MIDDLEBOROUGH — Kraig Diggs and his cousin Jordan Galvin-Jutras did everything together.
They grew up on the Cape, played football at Barnstable High School, trained in boxing with Diggs’s father. After graduation, they enrolled in Anna Maria College in Paxton, setting their sights on careers in business and public safety.
Early Monday morning, their lives ended in tragedy, two of five people killed when a wrong-way driver struck Diggs’s car on Interstate 495 in Middleborough.
Diggs, 20, and Galvin-Jutras, 19, were among four people who died in his car. The wrong-way driver, a 31-year-old woman with ties to Fall River, was also killed, authorities said.
The four young men in Diggs’s car were headed back to their Central Massachusetts colleges after a weekend on Cape Cod. They had left the Middleborough home of Diggs’s mother on Sunday night, said his father, Kip Diggs, 50, of Osterville, who recalled his son’s bright personality.
“He lit up the room,” he said of his son, who was studying business at Anna Maria College. “He had one of those smiles that you just gravitate to, and you start talking. He was very respectful and just a good boy.”
Diggs and his passengers were traveling northbound on Interstate 495 in his 2003 Mercury Sable when they were hit by a 2011 Infiniti G37 that the woman was driving in the wrong direction, according to State Police.
Rodney Fisher, of Harwich, told multiple media outlets that his son, Jordan 19, was among the passengers killed in Diggs’s car. Rodney Fisher could not be reached for further comment.
Law enforcement officials did not identify any of the victims by name, including the wrong-way driver. The fourth victim in Diggs’s car was an 18-year-old man from West Babylon, N.Y., State Police said.
“It was a horrific scene,” said State Police Major Anthony Thomas, commander of State Police Troop D, at a news conference at the Middleborough barracks.
Anna Maria College held a student meeting Monday to discuss the crash, and grief counselors will be available this week, said Andrew Klein, the school’s vice president for student affairs.
“Our thoughts and prayers are with their family and friends,” Klein said. “[Diggs and Galvin-Jutras] were vibrant and popular young men on campus. It’s a real loss.”
He said Galvin-Jutras was studying fire science, a major selected by students who aspire to become firefighters or paramedics.
Michael Winn, fire chief of the Centerville-Osterville-Marstons Mills Fire Department, said Galvin-Jutras was an intern with the department during his high school senior year.
“He did anything that a firefighter on duty was doing,” Winn said. “Whatever they were doing, he was doing . . . he was embracing all of it. He was really, really eager and excited about his future.”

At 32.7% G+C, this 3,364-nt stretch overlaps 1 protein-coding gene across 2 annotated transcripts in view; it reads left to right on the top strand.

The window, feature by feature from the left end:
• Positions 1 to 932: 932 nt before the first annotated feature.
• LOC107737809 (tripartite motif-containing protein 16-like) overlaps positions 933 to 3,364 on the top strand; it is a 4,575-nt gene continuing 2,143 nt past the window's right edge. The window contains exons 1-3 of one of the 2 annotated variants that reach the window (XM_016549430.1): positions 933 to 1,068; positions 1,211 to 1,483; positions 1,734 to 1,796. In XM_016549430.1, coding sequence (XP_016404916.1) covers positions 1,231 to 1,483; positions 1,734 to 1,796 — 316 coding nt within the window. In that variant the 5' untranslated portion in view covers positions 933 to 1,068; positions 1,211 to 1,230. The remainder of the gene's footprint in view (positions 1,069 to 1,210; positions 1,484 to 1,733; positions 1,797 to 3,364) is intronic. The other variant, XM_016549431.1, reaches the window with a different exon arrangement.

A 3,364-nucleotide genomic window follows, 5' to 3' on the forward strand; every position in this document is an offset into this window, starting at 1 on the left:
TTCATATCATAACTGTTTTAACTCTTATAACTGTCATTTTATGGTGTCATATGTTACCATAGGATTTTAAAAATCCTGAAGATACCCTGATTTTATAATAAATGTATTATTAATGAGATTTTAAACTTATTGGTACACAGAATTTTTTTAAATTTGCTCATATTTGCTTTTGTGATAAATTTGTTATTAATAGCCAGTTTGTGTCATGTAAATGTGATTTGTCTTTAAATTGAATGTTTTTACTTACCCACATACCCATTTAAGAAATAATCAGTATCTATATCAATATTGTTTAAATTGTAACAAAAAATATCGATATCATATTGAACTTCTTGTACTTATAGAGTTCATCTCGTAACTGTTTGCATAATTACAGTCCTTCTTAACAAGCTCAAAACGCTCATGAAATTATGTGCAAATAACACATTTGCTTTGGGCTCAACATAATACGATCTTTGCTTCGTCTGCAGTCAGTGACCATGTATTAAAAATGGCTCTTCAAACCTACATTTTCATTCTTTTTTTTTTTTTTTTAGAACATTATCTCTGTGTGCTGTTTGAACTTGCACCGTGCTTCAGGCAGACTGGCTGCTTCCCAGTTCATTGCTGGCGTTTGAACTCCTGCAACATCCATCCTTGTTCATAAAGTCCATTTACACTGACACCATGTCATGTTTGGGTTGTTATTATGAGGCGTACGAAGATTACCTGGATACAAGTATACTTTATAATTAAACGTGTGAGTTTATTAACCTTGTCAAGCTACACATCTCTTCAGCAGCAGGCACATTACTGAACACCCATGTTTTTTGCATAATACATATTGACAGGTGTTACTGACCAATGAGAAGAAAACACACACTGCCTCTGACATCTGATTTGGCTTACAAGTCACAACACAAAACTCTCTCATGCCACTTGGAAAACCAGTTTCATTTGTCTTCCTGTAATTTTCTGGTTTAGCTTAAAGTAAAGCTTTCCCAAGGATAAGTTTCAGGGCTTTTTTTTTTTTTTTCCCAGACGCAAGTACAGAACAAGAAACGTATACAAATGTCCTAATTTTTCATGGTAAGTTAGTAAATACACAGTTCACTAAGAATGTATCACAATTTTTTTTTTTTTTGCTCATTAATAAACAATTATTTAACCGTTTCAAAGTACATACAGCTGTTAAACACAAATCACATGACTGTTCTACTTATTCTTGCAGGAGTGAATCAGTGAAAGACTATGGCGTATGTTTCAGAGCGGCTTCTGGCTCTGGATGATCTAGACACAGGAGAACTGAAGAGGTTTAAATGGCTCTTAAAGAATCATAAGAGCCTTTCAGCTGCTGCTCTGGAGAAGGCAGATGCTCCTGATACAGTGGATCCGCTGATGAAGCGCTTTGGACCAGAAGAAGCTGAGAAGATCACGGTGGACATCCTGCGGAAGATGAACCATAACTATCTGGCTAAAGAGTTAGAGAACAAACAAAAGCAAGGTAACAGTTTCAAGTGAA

Winn described the crash as a “tragedy, almost indescribable.”
Middleborough Fire Chief Lance Benjamino said firefighters arrived at the scene of the crash to see a “big ball of fire.”
It was only after the flames were out that firefighters learned four people were inside the charred wreckage, authorities said.
“It’s always a horrific scene when young people are killed in a tragic accident,’’ Benjamino said. “This happens to be even more tragic when it’s five young lives.’’
He said two sets of the Jaws of Life were needed to remove the victims from the wreckage, a task his firefighters undertook with “dignity and respect.’’
The chief said he and other firefighters were affected by the scene. Benjamino said he lost his 21-year-old brother in a crash and that some of the emergency personnel were parents of college-age children.
The twisted vehicles were moved to a nearby tow yard and were visible to passersby.
Thomas, of the State Police, said the investigation was ongoing and investigators are exploring the actions of the wrong-way driver.
Thomas said a 911 caller reported seeing the wrong-way driver moments before the fatal crash.
He said investigators believed that driver was only on the highway briefly.
Thomas said State Police and the state Department of Transportation have developed “proactive measures” to prevent wrong-way crashes through enforcement and ramp signs telling drivers they are heading in the wrong direction.
But, he said, the reach of government has its limits.
“Could we mount a wall that pushes back fate?’’ he said. “I guess we could, but sometimes fate overwhelms us all.”
Wrong-way collisions nationwide have killed about 360 people a year on average, according to federal statistics.
Earlier this month, five Vermont high school students were killed in a crash involving a wrong-way driver on Interstate 89. The wrong-way driver hit seven vehicles and injured 10 other people, authorities said.
Kip Diggs said his son had “big dreams” and was hoping to enter international business after college.
He expressed sadness not only for the young men killed in his son’s car but also for the family of the other driver.
“We are all human,” Diggs said. “Someone else’s family is missing a child who’s not coming home either.”